- #1

jaychay

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Can you please help me how to do it ?

I am really struggle with this question.

Thank you in advance

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In summary, the conversation discusses how a harmonic conjugate function is related to the concept of holomorphic functions and complex differentiability. The next step in the process is to integrate the partial derivative of the harmonic conjugate function with respect to one of the variables, treating the other variable as a constant. This will result in a function that satisfies the necessary conditions for being a harmonic conjugate.

- #1

jaychay

- 58

- 0

Can you please help me how to do it ?

I am really struggle with this question.

Thank you in advance

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- #2

I like Serena

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MHB

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- #3

jaychay

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Can you tell what is the next step that I should do please ?Klaas van Aarsen said:Hint:Aharmonic conjugate function$v$ must have that $\frac{\partial u}{\partial x}=\frac{\partial v}{\partial y}$ and $\frac{\partial u}{\partial y}=-\frac{\partial v}{\partial x}$, so that the function given by $f(x+iy)=u(x,y)+iv(x,y)$ isholomorphic(complex differentiable).

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I like Serena

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It's ajaychay said:Can you tell what is the next step that I should do please ?

More concisely:

$$\frac{\partial}{\partial x}(y)=0$$

So you can simplify your expression for $\frac{\partial u}{\partial x}$ a bit.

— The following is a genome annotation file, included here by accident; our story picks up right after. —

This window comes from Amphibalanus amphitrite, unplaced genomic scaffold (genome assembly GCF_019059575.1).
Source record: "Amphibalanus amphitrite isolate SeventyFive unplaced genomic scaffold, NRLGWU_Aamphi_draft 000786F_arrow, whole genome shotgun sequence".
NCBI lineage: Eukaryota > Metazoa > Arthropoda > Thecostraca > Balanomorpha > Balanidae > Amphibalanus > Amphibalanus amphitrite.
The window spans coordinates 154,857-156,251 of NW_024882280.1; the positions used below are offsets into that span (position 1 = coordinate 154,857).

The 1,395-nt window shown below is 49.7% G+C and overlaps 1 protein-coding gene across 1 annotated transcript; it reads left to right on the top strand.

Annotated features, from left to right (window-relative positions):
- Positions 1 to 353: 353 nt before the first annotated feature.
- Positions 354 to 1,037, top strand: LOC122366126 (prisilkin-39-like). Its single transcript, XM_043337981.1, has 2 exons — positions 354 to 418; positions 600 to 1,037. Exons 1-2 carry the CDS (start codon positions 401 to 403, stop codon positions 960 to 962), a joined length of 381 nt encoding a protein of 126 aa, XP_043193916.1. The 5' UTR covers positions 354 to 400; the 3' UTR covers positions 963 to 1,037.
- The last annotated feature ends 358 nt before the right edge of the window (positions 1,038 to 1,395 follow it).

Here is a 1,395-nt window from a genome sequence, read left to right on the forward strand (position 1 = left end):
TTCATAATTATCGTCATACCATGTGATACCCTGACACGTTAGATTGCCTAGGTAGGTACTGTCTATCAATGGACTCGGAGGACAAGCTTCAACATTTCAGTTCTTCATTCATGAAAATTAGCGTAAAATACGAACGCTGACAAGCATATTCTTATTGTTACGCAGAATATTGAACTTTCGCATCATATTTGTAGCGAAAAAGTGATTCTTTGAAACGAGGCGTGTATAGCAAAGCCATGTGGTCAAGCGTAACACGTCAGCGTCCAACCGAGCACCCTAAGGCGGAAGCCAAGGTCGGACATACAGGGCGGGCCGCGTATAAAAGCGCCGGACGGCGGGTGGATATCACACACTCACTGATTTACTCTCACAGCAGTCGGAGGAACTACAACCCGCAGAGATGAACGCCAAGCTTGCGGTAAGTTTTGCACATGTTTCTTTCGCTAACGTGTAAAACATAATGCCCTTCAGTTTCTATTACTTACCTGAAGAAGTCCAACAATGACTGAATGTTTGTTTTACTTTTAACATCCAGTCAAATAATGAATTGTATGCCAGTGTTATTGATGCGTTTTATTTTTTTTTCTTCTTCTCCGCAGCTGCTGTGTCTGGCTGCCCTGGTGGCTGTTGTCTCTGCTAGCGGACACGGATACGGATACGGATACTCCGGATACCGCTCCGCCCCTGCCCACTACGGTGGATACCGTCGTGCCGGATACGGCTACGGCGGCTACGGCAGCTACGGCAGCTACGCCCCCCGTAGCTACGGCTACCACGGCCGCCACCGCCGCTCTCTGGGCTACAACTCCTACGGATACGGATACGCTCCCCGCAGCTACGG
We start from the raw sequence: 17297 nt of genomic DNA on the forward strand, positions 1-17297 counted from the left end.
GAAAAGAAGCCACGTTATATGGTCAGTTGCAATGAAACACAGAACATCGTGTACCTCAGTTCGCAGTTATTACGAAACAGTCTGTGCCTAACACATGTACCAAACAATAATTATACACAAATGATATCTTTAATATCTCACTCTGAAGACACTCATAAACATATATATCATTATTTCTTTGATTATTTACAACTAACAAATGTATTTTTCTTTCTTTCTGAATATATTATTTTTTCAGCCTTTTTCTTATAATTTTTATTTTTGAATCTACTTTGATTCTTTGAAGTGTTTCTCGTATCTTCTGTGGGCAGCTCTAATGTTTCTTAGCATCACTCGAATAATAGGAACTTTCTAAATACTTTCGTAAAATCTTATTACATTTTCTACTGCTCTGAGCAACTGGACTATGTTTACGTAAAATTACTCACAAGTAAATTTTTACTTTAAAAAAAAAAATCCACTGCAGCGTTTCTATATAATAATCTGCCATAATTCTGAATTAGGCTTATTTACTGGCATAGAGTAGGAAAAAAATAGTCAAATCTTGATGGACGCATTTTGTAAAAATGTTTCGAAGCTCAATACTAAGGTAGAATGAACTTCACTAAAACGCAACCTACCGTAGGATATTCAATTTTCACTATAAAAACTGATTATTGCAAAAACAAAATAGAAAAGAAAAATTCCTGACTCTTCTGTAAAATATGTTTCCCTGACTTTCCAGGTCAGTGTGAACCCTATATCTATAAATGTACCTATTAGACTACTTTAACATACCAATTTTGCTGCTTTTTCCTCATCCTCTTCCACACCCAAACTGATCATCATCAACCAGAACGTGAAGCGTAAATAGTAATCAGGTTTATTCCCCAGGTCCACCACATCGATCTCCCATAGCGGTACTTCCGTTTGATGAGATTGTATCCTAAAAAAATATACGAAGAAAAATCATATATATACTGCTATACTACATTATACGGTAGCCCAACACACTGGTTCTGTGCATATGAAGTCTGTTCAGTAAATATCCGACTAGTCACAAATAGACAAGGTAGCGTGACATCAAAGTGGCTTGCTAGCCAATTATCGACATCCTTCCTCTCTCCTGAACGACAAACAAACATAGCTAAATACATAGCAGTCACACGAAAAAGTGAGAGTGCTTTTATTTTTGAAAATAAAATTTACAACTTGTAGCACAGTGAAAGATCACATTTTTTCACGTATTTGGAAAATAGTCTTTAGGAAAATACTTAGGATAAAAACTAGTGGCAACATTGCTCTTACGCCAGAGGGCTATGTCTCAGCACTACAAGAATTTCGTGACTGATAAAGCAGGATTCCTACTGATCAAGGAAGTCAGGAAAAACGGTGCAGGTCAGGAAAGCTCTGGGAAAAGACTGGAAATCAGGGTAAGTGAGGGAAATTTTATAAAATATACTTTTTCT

Next step is to integrate $\frac{\partial u}{\partial x}$ with respect to $y$ to find $v(x,y)$.

When we do so, we treat $x$ as a constant.

Let me give an example.

Suppose we have $u(x,y)=xy$. Then we have $\frac{\partial u}{\partial x}=y$.

And $v(x,y)=\int \frac{\partial u}{\partial x} \,dy = \int y\,dy = \frac 12y^2 + C(x)$, where $C(x)$ is some function of $x$.

We can verify by evaluating $\frac{\partial v}{\partial y} = \frac{\partial}{\partial y}\Big(\frac 12y^2 + C(x)\Big) = y$.

As we can see, we get indeed that $\frac{\partial u}{\partial x}=\frac{\partial v}{\partial y}$.

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A harmonic function problem is a mathematical problem that involves finding a function that satisfies the Laplace equation, which states that the sum of the second derivatives of a function with respect to each variable is equal to zero. This type of problem is commonly encountered in physics, engineering, and other fields that involve the study of potential fields.

Harmonic function problems have a wide range of applications, including in electrical engineering, fluid dynamics, and heat transfer. For example, harmonic functions can be used to model the flow of electricity in a circuit, the flow of fluids in a pipe, or the distribution of heat in a room.

There are several techniques that can be used to solve harmonic function problems, including separation of variables, the method of images, and the method of Green's functions. These techniques involve breaking down the problem into simpler parts and using known solutions or properties of harmonic functions to find a solution.

Harmonic functions have several important properties, including the fact that they are infinitely differentiable, they have continuous second derivatives, and they satisfy the mean value property. They also have the property of superposition, meaning that the sum of two harmonic functions is also a harmonic function.

One limitation of harmonic function problems is that they can only be used to model systems that are in equilibrium, meaning that they are not changing over time. Additionally, finding an analytical solution to a harmonic function problem can be challenging and may require the use of numerical methods.

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